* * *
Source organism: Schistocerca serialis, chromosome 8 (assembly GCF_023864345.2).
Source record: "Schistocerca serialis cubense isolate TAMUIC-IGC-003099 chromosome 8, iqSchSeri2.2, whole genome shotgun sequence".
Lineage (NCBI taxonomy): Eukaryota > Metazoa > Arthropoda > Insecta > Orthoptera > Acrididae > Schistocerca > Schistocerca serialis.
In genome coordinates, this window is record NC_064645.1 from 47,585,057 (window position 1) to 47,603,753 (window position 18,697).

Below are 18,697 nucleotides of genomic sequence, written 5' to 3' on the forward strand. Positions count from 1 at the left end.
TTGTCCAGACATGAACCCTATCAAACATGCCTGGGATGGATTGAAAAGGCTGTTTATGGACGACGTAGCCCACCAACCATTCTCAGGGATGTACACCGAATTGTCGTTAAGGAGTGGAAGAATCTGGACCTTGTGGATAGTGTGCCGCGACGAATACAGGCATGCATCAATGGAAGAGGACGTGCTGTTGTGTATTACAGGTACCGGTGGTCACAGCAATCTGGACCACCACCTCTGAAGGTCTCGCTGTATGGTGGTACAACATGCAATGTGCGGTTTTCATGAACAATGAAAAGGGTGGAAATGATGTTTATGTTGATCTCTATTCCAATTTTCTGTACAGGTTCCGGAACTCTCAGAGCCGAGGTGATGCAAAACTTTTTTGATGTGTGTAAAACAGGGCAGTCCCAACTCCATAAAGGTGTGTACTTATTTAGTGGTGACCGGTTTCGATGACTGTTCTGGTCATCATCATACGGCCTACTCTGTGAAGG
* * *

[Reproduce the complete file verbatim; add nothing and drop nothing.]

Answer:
Source organism: Schistocerca serialis, chromosome 8 (assembly GCF_023864345.2).
Source record: "Schistocerca serialis cubense isolate TAMUIC-IGC-003099 chromosome 8, iqSchSeri2.2, whole genome shotgun sequence".
Lineage (NCBI taxonomy): Eukaryota > Metazoa > Arthropoda > Insecta > Orthoptera > Acrididae > Schistocerca > Schistocerca serialis.
In genome coordinates, this window is record NC_064645.1 from 47,585,057 (window position 1) to 47,603,753 (window position 18,697).

Below are 18,697 nucleotides of genomic sequence, written 5' to 3' on the forward strand. Positions count from 1 at the left end.
TTGTCCAGACATGAACCCTATCAAACATGCCTGGGATGGATTGAAAAGGCTGTTTATGGACGACGTAGCCCACCAACCATTCTCAGGGATGTACACCGAATTGTCGTTAAGGAGTGGAAGAATCTGGACCTTGTGGATAGTGTGCCGCGACGAATACAGGCATGCATCAATGGAAGAGGACGTGCTGTTGTGTATTACAGGTACCGGTGGTCACAGCAATCTGGACCACCACCTCTGAAGGTCTCGCTGTATGGTGGTACAACATGCAATGTGCGGTTTTCATGAACAATGAAAAGGGTGGAAATGATGTTTATGTTGATCTCTATTCCAATTTTCTGTACAGGTTCCGGAACTCTCAGAGCCGAGGTGATGCAAAACTTTTTTGATGTGTGTAAAACAGGGCAGTCCCAACTCCATAAAGGTGTGTACTTATTTAGTGGTGACCGGTTTCGATGACTGTTCTGGTCATCATCATACGGCCTACTCTGTGAAGG